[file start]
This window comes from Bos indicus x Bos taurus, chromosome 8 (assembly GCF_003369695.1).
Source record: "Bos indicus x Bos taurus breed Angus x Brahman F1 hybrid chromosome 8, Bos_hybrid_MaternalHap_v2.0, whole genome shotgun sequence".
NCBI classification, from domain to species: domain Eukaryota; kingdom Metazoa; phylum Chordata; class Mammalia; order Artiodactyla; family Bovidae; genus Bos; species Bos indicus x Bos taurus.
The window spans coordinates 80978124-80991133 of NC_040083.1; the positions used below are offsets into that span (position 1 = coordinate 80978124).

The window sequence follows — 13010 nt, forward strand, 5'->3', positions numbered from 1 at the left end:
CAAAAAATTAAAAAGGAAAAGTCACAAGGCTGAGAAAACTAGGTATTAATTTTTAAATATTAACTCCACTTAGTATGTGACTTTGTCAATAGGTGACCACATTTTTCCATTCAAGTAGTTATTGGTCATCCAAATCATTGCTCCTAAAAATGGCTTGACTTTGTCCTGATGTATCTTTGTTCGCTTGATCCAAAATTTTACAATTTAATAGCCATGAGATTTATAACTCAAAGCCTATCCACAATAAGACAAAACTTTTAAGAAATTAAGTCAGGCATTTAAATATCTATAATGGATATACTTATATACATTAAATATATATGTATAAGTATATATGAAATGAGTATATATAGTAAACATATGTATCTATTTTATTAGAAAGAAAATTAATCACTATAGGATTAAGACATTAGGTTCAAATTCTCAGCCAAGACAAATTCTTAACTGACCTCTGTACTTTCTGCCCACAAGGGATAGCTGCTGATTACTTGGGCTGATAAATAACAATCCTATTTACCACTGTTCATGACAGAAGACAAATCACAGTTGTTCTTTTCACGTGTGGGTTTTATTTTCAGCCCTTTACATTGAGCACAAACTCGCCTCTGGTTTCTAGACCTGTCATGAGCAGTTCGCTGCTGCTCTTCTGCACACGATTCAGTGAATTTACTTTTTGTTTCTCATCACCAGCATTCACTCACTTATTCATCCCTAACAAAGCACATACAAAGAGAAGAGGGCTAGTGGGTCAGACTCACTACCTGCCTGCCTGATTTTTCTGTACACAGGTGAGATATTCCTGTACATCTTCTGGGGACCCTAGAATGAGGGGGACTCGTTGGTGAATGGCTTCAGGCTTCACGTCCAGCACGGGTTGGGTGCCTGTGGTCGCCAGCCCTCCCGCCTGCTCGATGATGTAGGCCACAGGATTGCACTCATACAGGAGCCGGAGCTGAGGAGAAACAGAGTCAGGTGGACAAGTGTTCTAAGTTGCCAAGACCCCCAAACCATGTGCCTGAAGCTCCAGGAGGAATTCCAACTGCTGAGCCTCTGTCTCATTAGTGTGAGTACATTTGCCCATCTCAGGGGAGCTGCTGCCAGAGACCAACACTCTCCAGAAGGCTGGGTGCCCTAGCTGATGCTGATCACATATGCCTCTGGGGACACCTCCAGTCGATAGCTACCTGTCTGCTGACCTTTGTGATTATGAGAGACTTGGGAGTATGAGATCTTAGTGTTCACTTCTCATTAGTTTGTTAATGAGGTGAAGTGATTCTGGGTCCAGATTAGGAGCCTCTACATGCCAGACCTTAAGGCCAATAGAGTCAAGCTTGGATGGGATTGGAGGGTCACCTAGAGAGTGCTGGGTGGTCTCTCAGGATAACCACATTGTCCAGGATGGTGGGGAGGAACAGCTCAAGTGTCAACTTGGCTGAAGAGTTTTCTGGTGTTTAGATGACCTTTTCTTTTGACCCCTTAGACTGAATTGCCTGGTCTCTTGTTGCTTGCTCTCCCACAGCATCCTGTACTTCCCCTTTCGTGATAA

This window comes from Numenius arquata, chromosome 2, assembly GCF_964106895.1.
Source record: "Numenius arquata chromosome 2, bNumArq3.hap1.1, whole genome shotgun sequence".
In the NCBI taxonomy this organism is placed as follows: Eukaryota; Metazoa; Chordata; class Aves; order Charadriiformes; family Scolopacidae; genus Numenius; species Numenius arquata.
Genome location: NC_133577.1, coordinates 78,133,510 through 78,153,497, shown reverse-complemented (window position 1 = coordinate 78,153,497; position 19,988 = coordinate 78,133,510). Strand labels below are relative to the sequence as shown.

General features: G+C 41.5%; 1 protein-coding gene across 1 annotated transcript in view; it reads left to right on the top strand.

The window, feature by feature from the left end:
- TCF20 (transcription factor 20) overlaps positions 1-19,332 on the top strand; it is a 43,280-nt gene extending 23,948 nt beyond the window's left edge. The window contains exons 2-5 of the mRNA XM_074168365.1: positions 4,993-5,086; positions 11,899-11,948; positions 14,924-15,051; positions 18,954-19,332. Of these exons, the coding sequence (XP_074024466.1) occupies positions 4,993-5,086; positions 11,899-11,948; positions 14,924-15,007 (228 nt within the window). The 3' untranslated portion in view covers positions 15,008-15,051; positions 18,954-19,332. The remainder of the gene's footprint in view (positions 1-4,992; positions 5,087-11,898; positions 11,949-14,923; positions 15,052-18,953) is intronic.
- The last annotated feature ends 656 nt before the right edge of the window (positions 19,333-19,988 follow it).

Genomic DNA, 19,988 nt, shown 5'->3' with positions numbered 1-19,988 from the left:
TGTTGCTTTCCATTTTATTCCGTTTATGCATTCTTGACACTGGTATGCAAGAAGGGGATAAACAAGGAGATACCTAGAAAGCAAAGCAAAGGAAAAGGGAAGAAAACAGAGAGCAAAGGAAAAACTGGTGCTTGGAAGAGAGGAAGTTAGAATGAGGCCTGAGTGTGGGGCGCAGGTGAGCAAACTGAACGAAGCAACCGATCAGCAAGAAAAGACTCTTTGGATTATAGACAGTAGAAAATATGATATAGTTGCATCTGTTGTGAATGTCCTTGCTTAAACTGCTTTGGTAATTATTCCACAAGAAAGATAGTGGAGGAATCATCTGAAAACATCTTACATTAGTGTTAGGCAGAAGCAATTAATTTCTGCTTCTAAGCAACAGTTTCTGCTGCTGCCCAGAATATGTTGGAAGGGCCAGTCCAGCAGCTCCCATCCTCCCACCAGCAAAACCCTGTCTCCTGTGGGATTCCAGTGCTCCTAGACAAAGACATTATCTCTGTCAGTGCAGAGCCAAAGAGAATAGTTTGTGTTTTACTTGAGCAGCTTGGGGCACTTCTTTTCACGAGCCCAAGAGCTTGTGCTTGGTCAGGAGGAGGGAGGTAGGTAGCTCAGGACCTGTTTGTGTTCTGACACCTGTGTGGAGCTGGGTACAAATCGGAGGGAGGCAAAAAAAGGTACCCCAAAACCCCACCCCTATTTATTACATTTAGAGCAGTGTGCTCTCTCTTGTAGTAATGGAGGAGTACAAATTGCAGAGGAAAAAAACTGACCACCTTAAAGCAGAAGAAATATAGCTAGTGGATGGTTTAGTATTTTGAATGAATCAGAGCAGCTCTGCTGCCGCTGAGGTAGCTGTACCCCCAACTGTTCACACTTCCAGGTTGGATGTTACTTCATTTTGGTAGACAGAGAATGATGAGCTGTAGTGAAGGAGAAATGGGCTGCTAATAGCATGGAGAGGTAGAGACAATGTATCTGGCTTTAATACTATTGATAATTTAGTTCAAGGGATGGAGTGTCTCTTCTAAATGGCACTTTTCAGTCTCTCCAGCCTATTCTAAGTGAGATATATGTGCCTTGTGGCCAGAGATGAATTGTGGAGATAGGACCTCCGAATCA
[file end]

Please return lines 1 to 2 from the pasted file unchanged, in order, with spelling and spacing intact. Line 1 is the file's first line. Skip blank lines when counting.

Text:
This window comes from Bos indicus x Bos taurus, chromosome 8 (assembly GCF_003369695.1).
Source record: "Bos indicus x Bos taurus breed Angus x Brahman F1 hybrid chromosome 8, Bos_hybrid_MaternalHap_v2.0, whole genome shotgun sequence".